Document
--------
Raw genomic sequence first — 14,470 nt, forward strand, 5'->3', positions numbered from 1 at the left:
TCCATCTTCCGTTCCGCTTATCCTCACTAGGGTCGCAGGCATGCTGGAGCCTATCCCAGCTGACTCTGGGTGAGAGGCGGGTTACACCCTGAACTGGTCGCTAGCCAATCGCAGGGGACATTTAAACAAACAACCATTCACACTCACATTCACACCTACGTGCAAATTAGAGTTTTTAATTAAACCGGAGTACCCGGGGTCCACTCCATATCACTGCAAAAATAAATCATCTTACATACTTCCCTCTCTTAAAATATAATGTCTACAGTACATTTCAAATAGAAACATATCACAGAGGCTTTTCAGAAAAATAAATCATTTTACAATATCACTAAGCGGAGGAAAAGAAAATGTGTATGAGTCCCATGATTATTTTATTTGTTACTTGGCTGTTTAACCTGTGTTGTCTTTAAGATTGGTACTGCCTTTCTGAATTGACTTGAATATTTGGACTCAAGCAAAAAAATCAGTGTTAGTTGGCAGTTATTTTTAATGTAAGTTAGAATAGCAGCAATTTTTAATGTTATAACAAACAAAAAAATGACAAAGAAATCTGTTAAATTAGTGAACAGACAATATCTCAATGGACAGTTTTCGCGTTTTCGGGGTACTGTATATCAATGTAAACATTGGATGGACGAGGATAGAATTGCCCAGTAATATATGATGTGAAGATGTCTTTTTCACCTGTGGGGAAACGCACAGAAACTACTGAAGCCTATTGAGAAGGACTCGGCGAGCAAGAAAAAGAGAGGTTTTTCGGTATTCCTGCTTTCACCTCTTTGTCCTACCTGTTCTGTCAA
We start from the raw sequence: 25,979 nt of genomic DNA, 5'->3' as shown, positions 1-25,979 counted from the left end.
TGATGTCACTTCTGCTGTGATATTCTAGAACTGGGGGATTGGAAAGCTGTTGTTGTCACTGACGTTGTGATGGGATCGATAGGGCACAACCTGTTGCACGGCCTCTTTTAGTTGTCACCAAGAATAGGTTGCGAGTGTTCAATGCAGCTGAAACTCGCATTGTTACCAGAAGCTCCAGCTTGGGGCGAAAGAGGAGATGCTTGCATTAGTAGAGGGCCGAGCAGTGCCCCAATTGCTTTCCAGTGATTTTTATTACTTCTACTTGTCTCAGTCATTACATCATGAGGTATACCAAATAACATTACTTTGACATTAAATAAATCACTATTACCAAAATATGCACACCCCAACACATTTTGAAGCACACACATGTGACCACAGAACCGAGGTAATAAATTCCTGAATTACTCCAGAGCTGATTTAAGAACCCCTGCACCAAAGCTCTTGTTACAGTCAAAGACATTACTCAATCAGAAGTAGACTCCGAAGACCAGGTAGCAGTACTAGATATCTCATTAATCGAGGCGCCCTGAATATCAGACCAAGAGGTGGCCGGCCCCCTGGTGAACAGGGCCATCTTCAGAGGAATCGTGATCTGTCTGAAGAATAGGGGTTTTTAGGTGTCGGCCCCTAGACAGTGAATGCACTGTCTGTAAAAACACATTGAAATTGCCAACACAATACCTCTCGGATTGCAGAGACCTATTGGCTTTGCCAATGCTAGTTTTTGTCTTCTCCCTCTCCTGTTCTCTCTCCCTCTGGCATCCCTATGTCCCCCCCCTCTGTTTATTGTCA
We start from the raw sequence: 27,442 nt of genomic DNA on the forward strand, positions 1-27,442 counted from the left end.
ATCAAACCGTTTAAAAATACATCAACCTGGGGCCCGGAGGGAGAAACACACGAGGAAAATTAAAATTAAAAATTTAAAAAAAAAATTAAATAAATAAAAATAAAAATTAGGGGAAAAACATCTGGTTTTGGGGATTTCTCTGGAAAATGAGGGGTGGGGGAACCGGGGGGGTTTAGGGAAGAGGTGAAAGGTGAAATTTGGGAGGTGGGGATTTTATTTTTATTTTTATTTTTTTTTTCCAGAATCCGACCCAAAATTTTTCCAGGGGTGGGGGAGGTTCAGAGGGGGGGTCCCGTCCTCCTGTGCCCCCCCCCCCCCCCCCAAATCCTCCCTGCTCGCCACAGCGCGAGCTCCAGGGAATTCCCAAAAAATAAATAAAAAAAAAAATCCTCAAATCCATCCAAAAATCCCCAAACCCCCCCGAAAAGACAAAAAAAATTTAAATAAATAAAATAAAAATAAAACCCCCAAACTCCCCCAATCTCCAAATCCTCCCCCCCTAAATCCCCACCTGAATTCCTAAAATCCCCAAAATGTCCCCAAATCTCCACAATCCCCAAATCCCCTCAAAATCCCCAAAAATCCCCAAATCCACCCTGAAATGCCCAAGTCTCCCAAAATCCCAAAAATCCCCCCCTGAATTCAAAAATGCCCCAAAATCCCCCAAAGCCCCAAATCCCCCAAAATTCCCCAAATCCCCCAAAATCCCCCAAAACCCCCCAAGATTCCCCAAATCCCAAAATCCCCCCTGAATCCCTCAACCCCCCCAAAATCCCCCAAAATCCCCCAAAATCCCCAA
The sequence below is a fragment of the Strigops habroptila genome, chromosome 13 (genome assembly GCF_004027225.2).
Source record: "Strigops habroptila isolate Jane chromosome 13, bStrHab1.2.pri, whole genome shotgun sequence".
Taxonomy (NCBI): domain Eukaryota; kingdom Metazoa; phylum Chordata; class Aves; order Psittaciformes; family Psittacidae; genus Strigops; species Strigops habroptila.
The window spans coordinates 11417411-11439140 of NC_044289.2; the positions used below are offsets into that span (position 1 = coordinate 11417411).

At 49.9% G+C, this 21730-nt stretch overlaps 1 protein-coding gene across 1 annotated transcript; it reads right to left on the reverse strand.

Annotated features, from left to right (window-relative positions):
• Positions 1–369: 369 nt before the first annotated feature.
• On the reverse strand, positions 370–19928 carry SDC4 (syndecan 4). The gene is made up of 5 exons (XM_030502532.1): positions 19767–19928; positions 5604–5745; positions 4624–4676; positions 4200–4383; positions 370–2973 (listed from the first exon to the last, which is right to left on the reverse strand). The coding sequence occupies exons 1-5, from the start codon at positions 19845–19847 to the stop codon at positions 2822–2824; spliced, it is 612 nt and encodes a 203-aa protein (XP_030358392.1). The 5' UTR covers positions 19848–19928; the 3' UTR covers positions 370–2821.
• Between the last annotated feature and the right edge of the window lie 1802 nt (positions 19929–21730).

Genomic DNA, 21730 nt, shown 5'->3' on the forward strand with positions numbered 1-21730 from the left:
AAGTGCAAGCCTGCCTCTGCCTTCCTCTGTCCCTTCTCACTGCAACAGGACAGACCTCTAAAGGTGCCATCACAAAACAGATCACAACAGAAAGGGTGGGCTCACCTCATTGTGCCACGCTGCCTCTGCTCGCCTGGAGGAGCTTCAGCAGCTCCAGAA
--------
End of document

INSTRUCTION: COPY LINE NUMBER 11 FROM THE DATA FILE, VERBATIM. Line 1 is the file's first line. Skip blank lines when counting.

At 49.9% G+C, this 21730-nt stretch overlaps 1 protein-coding gene across 1 annotated transcript; it reads right to left on the reverse strand.